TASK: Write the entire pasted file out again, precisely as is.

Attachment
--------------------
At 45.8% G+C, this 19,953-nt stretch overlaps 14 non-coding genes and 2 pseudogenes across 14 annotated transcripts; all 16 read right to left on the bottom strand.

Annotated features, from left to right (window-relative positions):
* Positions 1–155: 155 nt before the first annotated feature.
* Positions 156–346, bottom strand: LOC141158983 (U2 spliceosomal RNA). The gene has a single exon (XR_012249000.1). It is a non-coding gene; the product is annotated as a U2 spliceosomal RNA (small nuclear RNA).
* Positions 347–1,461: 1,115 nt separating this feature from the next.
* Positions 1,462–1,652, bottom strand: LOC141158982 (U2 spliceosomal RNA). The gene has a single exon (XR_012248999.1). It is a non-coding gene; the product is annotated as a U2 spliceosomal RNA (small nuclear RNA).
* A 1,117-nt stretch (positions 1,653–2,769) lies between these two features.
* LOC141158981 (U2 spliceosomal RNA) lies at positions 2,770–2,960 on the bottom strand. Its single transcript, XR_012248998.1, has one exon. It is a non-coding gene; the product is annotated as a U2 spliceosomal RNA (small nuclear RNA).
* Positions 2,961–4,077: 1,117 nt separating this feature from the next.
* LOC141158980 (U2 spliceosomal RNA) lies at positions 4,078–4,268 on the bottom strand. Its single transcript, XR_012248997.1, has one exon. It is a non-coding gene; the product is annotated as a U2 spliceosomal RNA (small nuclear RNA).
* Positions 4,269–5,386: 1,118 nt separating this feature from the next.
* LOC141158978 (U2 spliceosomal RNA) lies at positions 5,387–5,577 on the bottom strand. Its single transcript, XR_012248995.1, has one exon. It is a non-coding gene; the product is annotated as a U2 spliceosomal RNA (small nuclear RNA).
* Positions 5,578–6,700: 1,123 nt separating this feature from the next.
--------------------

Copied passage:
At 45.8% G+C, this 19,953-nt stretch overlaps 14 non-coding genes and 2 pseudogenes across 14 annotated transcripts; all 16 read right to left on the bottom strand.

Annotated features, from left to right (window-relative positions):
* Positions 1–155: 155 nt before the first annotated feature.
* Positions 156–346, bottom strand: LOC141158983 (U2 spliceosomal RNA). The gene has a single exon (XR_012249000.1). It is a non-coding gene; the product is annotated as a U2 spliceosomal RNA (small nuclear RNA).
* Positions 347–1,461: 1,115 nt separating this feature from the next.
* Positions 1,462–1,652, bottom strand: LOC141158982 (U2 spliceosomal RNA). The gene has a single exon (XR_012248999.1). It is a non-coding gene; the product is annotated as a U2 spliceosomal RNA (small nuclear RNA).
* A 1,117-nt stretch (positions 1,653–2,769) lies between these two features.
* LOC141158981 (U2 spliceosomal RNA) lies at positions 2,770–2,960 on the bottom strand. Its single transcript, XR_012248998.1, has one exon. It is a non-coding gene; the product is annotated as a U2 spliceosomal RNA (small nuclear RNA).
* Positions 2,961–4,077: 1,117 nt separating this feature from the next.
* LOC141158980 (U2 spliceosomal RNA) lies at positions 4,078–4,268 on the bottom strand. Its single transcript, XR_012248997.1, has one exon. It is a non-coding gene; the product is annotated as a U2 spliceosomal RNA (small nuclear RNA).
* Positions 4,269–5,386: 1,118 nt separating this feature from the next.
* LOC141158978 (U2 spliceosomal RNA) lies at positions 5,387–5,577 on the bottom strand. Its single transcript, XR_012248995.1, has one exon. It is a non-coding gene; the product is annotated as a U2 spliceosomal RNA (small nuclear RNA).
* Positions 5,578–6,700: 1,123 nt separating this feature from the next.